Balin isn’t quite sure whether to chuckle or sigh, especially at the winded expression on Thorin’s face.
Balin has never run for his life quite like this.
He has done his fair share of running on this Quest, of course, but this was quite literally life or death. The Dragon Smaug is hot on their tail, the very sound of its slithering scales a promise of fire and death, the roar in its voice screaming of murder. Balin himself has just ducked into an alcove, but Billie and Thorin are still running down the hall and the Dragon has just poked its head around the corner, its chest glowing with the promise of death.
“Billie! Follow Balin!” Thorin screams, and Billie promptly veers towards the alcove. The flame in Smaug’s breast climbs higher.
“If we get out of this alive, we are getting married, Thorin Oakenshield!” Billie screams, her expression wild as she whirls around to face Balin, who raises an eyebrow at her as he leads her down the smaller hallway.
“Was that so hard, Billie?” he asks.
“I could’ve been better with the timing,” she admits, scuffing at the floor, tossing a glance over her shoulder at the rapidly dimming opening to the alcove and the stench and heat of fire coming through. “I didn’t even hear his response.”
Balin chuckles, and remembers how deeply he has loved within these very halls. “He’s been trying to convince you since before we entered Mirkwood, lass. He’s not going to say no now.”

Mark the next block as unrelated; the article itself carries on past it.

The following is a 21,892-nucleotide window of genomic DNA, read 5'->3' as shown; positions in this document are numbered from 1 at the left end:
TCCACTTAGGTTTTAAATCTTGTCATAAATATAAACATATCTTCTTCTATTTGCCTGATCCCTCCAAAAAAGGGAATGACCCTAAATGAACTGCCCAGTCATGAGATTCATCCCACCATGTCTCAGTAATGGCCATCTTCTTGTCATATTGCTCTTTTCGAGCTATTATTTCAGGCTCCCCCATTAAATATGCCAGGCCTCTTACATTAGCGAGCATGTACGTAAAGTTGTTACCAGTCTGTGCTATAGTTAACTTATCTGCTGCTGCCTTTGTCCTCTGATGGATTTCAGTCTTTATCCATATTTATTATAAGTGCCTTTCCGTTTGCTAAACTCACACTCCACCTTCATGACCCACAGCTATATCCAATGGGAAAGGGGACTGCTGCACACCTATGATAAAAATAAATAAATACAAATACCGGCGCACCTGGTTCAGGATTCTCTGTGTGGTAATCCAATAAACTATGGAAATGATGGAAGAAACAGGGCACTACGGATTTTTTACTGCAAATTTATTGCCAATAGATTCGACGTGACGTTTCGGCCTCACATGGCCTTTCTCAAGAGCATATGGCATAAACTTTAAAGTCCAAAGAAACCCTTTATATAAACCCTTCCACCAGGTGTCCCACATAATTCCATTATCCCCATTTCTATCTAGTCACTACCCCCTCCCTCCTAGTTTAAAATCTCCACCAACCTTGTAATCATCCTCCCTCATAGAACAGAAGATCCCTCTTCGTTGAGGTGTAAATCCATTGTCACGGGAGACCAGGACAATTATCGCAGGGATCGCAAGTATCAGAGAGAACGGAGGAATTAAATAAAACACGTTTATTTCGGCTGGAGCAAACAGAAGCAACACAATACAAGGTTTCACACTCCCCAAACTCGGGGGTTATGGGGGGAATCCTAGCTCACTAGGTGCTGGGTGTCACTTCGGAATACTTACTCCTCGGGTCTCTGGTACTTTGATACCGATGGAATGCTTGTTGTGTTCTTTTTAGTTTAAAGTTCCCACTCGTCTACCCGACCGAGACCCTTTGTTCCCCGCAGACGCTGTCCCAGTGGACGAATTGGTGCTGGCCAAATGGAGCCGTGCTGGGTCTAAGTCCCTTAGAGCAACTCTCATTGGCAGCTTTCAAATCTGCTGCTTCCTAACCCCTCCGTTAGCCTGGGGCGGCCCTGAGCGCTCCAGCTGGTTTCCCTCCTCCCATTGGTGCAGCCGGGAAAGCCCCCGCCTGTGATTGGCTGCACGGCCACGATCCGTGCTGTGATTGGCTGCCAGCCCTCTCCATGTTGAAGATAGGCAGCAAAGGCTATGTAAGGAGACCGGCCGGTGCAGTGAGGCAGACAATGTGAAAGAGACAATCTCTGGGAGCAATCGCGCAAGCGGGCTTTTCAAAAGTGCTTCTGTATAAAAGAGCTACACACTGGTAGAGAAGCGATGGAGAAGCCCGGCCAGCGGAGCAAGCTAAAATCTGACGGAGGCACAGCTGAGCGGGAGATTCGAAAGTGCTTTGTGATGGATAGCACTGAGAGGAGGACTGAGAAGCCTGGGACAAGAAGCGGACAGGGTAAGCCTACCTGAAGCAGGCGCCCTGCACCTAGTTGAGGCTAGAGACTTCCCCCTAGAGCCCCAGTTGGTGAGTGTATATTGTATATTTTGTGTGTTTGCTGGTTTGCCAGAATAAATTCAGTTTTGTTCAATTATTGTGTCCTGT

And when Thorin does rejoin them, he doesn’t say a word about her proposal. But all the same, his hand does not leave hers for the rest of the night, and Balin reckons that has to count for something.
They just have to get out of this alive first.
When Balin sees Billie enter Thorin’s tent after the battle, his smile is tentative.
“He’s sleeping,” he says. “The healers say he’ll live, but the recovery process will be slow.”
Billie nods, pulling up a chair by Thorin’s bedside, her fingers falling into that familiar stroking rhythm from Beorn’s house. Thorin’s eyelids flutter.
“Billie,” he croaks. “Billie, forgive —”
“Silly Dwarf,” she rebukes, with a small smile on her face. “You weren’t yourself. There is nothing to forgive.”
Thorin huffs in amusement, one hand struggling to reach out to her. Billie helps it along, pressing it against her cheek and leaning in. Balin has the feeling he’s intruding, and turns his back to them to face the tent’s entrance.
“Yes, but — I meant your proposal — when the Dragon — I did not give an answer.”
“That’s quite all right, we hadn’t figured out if we were going to survive the dragon at the time,” Billie reasons.
There’s another low rumble that might be interpreted as a chuckle through all of the bandages wrapped around Thorin’s torso. “I should give you my answer, then,” he says.
“Good, because I find it unfair to make me have to ask you to marry me in the first place, as I certainly haven’t been raised with that kind of expectation in mind,” declares Billie.
“Patience, âzyungâl,” murmurs Thorin. “I will marry you.”
And then there’s the sound of kissing, which Balin takes as his cue to step out of the tent. The field outside is low with smoke from battle and funerals alike, and people move about rather dazedly as if still unsure that all of this has happened.
Dwalin sidles up. “Have they…?” he asks.
Dwalin grins widely. “Pay up, nadad,” he declares.